BARNSLEY’S surprising links to arguably the most internationally well-known discovery from ancient Egypt will be explored in a ‘unique’ new exhibition.

Ernest Harold Jones is not a name that immediately comes to mind when thinking about Tutankhamun, the young pharaoh whose remains were found exactly 100 years ago - in one of the best preserved tombs to be found in Egypt’s Valley of the Kings.

But the artist and archaeologist Jones, who was born in Barnsley in 1877 and lived on Sackville Street, was the first person to bring the ‘boy king’s’ name into wider consciousness - before the fortuitous discovery of the tomb by Howard Carter.

Jones’s work is featured in the new exhibition ‘TUT22: from Cradle to Grave’, which has been two years in the planning and is curated by Barnsley’s foremost Egyptologist, Professor Joann Fletcher.

Alongside Jones’s story, the exhibition at Experience Barnsley will also contain more than 250 artefacts, many of them never seen in public before.

“We’ll be resurrecting the world of Tutankhamun using artefacts from Amarna, the city where he was born and raised,” said Joann.

“It will be a sensory, immersive experience using augmented reality to tell the story of Tutankhamun from cradle to grave.”

Bolton Museum-based curators William and Thomas Midgley, whose family has its origins in Cawthorne, are loaning the vast collection, which also utilises elements of digital technology to tell the story of the most famous Egyptian pharaoh.

Jones has cut an unassuming figure in history unlike that of the teenage ruler Tutankhamun - but historians are agreed that Tutankhamun, a feeble boy with a number of health complaints, was largely forgotten shortly after his reign.

The well-preserved condition of his small tomb and its contents - thought to have been intended for a different pharaoh - are a consequence of his obscurity, but also one of the reasons Tutankhamun has survived so long in the memory for anyone with even a passing interest in ancient history.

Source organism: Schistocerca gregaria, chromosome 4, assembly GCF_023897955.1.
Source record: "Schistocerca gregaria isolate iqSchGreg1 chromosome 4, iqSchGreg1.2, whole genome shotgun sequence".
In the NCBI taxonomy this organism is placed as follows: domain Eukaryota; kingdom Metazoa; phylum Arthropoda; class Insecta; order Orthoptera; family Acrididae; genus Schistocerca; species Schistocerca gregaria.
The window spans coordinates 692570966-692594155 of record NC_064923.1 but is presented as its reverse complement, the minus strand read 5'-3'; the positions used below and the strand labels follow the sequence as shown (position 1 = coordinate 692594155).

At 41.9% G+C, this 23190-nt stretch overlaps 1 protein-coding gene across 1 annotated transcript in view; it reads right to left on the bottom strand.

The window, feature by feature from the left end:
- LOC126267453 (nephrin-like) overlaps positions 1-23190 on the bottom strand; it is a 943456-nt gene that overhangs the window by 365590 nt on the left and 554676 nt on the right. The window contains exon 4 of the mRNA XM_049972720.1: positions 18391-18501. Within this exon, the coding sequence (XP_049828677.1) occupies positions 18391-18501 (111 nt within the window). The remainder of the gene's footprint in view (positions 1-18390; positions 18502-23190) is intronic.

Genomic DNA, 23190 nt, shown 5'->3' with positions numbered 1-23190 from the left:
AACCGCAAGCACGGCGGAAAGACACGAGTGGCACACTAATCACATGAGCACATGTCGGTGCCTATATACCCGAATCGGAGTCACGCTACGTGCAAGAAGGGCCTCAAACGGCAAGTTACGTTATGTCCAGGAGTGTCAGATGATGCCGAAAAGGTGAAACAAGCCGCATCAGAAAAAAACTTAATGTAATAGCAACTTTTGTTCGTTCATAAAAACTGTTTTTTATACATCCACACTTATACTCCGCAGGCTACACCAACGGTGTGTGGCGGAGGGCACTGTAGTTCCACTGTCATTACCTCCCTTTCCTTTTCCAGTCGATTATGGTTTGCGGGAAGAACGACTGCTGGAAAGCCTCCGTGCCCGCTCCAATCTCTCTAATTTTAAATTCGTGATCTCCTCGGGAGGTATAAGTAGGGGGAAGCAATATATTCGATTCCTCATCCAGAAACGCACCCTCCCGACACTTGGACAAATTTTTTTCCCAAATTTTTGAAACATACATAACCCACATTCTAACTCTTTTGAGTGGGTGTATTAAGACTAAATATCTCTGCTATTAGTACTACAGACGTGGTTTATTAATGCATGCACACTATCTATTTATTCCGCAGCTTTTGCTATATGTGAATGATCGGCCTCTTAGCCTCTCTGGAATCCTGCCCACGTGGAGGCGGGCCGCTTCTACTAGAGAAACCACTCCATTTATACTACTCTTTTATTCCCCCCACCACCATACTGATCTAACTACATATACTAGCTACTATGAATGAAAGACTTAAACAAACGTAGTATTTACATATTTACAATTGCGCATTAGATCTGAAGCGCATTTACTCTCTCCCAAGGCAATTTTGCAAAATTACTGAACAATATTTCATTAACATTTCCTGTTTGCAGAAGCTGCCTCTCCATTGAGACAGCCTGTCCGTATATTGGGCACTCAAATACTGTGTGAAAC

More than 5,000 individual objects were found in the tomb, the discovery - and an apparent ‘curse’ that struck those involved - making international headlines.

And, in the 1960s, 70s and 80s, travelling exhibitions of artefacts were shown across the globe to widespread acclaim.

Harold Jones died of tuberculosis aged 34 in the Valley of the Kings having directed several excavations, and produced drawings of those excavations.

“We’ll be combining digital technology and the results of scientific research to really bring the world of Tutankhamen back to life,” added Joann.

“This collaboration between Bolton Museum and Barnsley Museums is unique.

“There are incredible links to Barnsley and stories that have never been told.

“It’s a local history story as well as an international story and it really will help us mark the centenary in a very special way.”

The exhibition runs from October 22 until March 18, with full details to be announced later this year.